I get a special exhilaration whenever I hear Eric and Cyrus play because I saw them early on in their careers.  I first heard Cyrus at Betty Carter’s jazz festival for young artists held at the BAM Majestic Theater in Brooklyn.  In fact, I wrote about him in a essay for the Sunday Times Of London – it was published in their arts magazine, The Culture, under the title “School For Cats.”  At these events the late Mistress Of Swing scoured the country in search of the most talented young jazz virtuosi and provided them an opportunity to sharpen their skills by performing together under the watchful eyes and instruction of seasoned pros. 

Over a decade has passed since then and Cyrus has fulfilled the promise I saw in him back in the day.  Much of his growth and development occurred during his tenure as the pianist in Ms. Carter’s band. Although quite young Eric Reed was an accomplished pro when I first heard him; as he was the pianist with the world renowned Jazz At Lincoln Center Orchestra, under the direction of Maestro Marsalis, he has gotten better.

I have heard a lot of young pianists lately who have excellent technical skills, but they strike me the way many of the young Classical pianists affected the great piano virtuosos Arthur Rubenstein and Vladimir Horowitz: They can’t tell the difference between technical exhibitionism and making music!   To our good fortune, Eric Reed and Cyrus Chestnut has decided making beautiful music is paramount, and their prodigious technique is employed to achieving that end.  Bravo!




 * To see Eric reed in Performance click this link:

* To See Cyrus Chestnutt Click this link:

Playthell Benjamin

Harlem, New York 

June 28, 2010



Farewell To The Empress Of Swing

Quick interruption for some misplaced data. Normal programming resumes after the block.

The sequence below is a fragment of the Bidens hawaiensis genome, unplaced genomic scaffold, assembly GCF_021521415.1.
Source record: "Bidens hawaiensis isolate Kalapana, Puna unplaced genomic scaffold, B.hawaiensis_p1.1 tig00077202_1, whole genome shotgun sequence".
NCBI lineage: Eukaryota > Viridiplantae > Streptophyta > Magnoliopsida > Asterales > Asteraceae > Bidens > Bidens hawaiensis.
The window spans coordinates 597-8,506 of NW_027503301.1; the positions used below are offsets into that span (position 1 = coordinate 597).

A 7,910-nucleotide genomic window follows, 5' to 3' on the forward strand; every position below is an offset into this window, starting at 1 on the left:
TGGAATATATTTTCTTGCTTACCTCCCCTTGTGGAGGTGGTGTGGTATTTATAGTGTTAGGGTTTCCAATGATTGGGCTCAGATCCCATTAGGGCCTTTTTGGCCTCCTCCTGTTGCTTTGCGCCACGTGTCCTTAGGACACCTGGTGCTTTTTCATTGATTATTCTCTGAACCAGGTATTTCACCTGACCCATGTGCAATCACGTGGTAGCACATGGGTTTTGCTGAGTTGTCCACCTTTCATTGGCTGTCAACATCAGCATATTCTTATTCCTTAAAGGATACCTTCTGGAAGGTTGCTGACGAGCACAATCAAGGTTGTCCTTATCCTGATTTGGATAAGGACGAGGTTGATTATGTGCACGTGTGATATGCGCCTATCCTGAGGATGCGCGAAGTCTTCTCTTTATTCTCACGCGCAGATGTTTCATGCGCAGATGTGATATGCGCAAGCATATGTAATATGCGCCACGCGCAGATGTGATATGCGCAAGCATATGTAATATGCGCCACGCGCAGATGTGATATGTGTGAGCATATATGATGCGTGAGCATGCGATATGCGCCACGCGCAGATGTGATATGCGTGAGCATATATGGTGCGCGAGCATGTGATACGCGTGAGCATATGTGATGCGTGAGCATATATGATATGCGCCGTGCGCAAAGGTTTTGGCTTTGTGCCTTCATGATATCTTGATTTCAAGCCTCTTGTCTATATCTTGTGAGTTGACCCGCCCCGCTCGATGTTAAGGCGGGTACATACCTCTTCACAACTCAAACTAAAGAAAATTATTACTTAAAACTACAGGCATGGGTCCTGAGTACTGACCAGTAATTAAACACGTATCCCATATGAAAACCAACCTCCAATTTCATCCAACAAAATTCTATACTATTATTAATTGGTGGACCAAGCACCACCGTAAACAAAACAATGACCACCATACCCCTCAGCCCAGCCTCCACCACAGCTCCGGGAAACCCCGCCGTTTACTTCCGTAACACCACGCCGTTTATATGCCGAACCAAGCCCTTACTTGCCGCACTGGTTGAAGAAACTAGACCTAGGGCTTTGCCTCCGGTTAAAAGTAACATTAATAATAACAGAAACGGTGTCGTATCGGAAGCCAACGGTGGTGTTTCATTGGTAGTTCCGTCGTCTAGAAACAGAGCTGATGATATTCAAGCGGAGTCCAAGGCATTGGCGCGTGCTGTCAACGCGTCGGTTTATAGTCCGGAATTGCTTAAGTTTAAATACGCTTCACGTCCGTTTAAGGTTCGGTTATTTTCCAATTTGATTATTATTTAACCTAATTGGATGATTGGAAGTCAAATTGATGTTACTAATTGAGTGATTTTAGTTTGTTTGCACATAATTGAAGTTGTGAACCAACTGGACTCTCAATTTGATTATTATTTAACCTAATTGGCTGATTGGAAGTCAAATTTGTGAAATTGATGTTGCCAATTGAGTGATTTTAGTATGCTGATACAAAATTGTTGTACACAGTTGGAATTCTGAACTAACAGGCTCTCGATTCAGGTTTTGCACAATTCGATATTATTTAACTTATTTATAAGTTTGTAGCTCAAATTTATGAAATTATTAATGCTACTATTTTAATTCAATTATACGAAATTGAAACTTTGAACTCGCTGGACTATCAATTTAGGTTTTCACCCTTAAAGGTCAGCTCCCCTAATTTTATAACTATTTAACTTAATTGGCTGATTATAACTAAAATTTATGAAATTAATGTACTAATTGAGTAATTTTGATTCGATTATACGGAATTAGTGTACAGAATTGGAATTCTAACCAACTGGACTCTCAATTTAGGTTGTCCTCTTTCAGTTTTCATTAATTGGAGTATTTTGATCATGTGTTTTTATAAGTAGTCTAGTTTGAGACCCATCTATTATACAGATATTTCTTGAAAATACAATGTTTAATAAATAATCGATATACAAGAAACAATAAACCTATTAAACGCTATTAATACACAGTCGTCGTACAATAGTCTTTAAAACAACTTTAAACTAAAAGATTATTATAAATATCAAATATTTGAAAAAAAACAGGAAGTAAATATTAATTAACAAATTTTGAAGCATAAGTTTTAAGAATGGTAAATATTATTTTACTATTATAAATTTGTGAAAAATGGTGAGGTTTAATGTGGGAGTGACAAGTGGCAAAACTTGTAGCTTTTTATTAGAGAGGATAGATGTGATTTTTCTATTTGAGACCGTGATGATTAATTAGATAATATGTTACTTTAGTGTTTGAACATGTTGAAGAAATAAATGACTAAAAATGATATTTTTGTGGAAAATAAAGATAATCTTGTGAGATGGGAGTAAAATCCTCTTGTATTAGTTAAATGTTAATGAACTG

Posted in Cultural Matters, Music Reviews with tags , , , on October 17, 2009 by playthell

  Betty Carter, The quintessential Jazz Singer


A Blues Remembrance For Be Bop Betty

Even the heavens threatened to cry.  As the morose gray sky blended with the brackish waters of the Hudson river below, it seemed as if mother nature was bearing witness that a bright star had gone out of the world.  Across the street from Riverside Church, an American gothic treasure, with memorials from the revolutionary era at his feet and the imposing edifice of Grant’s Tomb upon the hill, brother Loqman stood on a patch of grass passionately beating out the rhythms of the Pan-African world on his Jembe drum.   

It was the same spot where he had stood during the final rites for sister Betty Shabazz, heralding her departure with the rhythms of life. The heavily dread-locked drummer appeared to believe, like Duke Ellington, that a drum is a woman, and that he has been called by the gods of mother Africa to provide the rhythms for these incandescent spirits to dance and join the ancestors.  Last time it was Betty Shabazz, this time the drum bade farewell to Betty Carter, the universally acclaimed Empress of Swing.

Well before entering the sanctuary, I surmised that the state of American high culture could be gauged by what went on In there.  For there is no art more representative of American inventiveness, democratic ideals and reverence for technical excellence than the art of Betty Carter, who embodied the uniquely American love of enterprise and innovation. Thus anyone professing some knowledge of the importance of artistic expression and its place in society should have been there with bells on.

As the eleven o’clock hour arrived and the festivities began, the church slowly filled with a stylish crowd that was mostly black, brown and beige, exposing the myth that those who love jazz artist live outside the Afro-American community.  Although we were in the heart of Manhattan, the cultural capitol of the world, judging from the complexion of the congregants it is safe to say that the Euro-American cultural elite was conspicuously underrepresented. No matter.  In spite of the backwardness of the cultural establishment, this nation’s most original contribution to western art was in very good hands, the hands of the creators. And we bade “Be Bop” Betty farewell with the high style and joie de vie that she personified in her life and art.

It was clear from jump street that we were in for a jam session of words and music – spoken, sung and swung – when the Right Reverend Doctor James A. Forbes, rector of Riverside Church, called the supplicants to “worship and invocation” then proceeded to pay homage to Be Bop Betty – whom he described as “a sister of sense and soul” – with an erudite discourse on the relationship between the jazz esthetic and the art of the African American sermon.

         The Right Reverend James Forbes

 James Forbes - Preacher of the gospel

 Offering a praise song for Betty